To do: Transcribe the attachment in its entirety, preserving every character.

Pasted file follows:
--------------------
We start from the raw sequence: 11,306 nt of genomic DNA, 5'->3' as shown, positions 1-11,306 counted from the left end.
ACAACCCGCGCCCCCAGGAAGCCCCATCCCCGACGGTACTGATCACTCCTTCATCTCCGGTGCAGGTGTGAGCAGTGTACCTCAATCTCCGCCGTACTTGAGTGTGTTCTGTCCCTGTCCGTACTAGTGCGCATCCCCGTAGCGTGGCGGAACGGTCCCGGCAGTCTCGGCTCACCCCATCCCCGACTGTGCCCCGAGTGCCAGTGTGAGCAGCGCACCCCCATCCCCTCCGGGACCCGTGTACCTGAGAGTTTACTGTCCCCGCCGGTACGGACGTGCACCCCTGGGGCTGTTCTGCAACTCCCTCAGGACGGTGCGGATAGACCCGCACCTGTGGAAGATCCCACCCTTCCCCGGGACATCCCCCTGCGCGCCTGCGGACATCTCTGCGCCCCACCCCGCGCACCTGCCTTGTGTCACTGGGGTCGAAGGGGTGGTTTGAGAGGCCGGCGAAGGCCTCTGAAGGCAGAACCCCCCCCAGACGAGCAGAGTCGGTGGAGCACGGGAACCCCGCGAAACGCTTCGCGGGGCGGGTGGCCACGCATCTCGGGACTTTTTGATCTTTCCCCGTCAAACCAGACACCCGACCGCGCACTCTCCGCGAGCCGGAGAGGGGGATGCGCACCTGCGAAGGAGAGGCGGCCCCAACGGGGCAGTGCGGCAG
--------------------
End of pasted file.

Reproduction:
We start from the raw sequence: 11,306 nt of genomic DNA, 5'->3' as shown, positions 1-11,306 counted from the left end.
ACAACCCGCGCCCCCAGGAAGCCCCATCCCCGACGGTACTGATCACTCCTTCATCTCCGGTGCAGGTGTGAGCAGTGTACCTCAATCTCCGCCGTACTTGAGTGTGTTCTGTCCCTGTCCGTACTAGTGCGCATCCCCGTAGCGTGGCGGAACGGTCCCGGCAGTCTCGGCTCACCCCATCCCCGACTGTGCCCCGAGTGCCAGTGTGAGCAGCGCACCCCCATCCCCTCCGGGACCCGTGTACCTGAGAGTTTACTGTCCCCGCCGGTACGGACGTGCACCCCTGGGGCTGTTCTGCAACTCCCTCAGGACGGTGCGGATAGACCCGCACCTGTGGAAGATCCCACCCTTCCCCGGGACATCCCCCTGCGCGCCTGCGGACATCTCTGCGCCCCACCCCGCGCACCTGCCTTGTGTCACTGGGGTCGAAGGGGTGGTTTGAGAGGCCGGCGAAGGCCTCTGAAGGCAGAACCCCCCCCAGACGAGCAGAGTCGGTGGAGCACGGGAACCCCGCGAAACGCTTCGCGGGGCGGGTGGCCACGCATCTCGGGACTTTTTGATCTTTCCCCGTCAAACCAGACACCCGACCGCGCACTCTCCGCGAGCCGGAGAGGGGGATGCGCACCTGCGAAGGAGAGGCGGCCCCAACGGGGCAGTGCGGCAG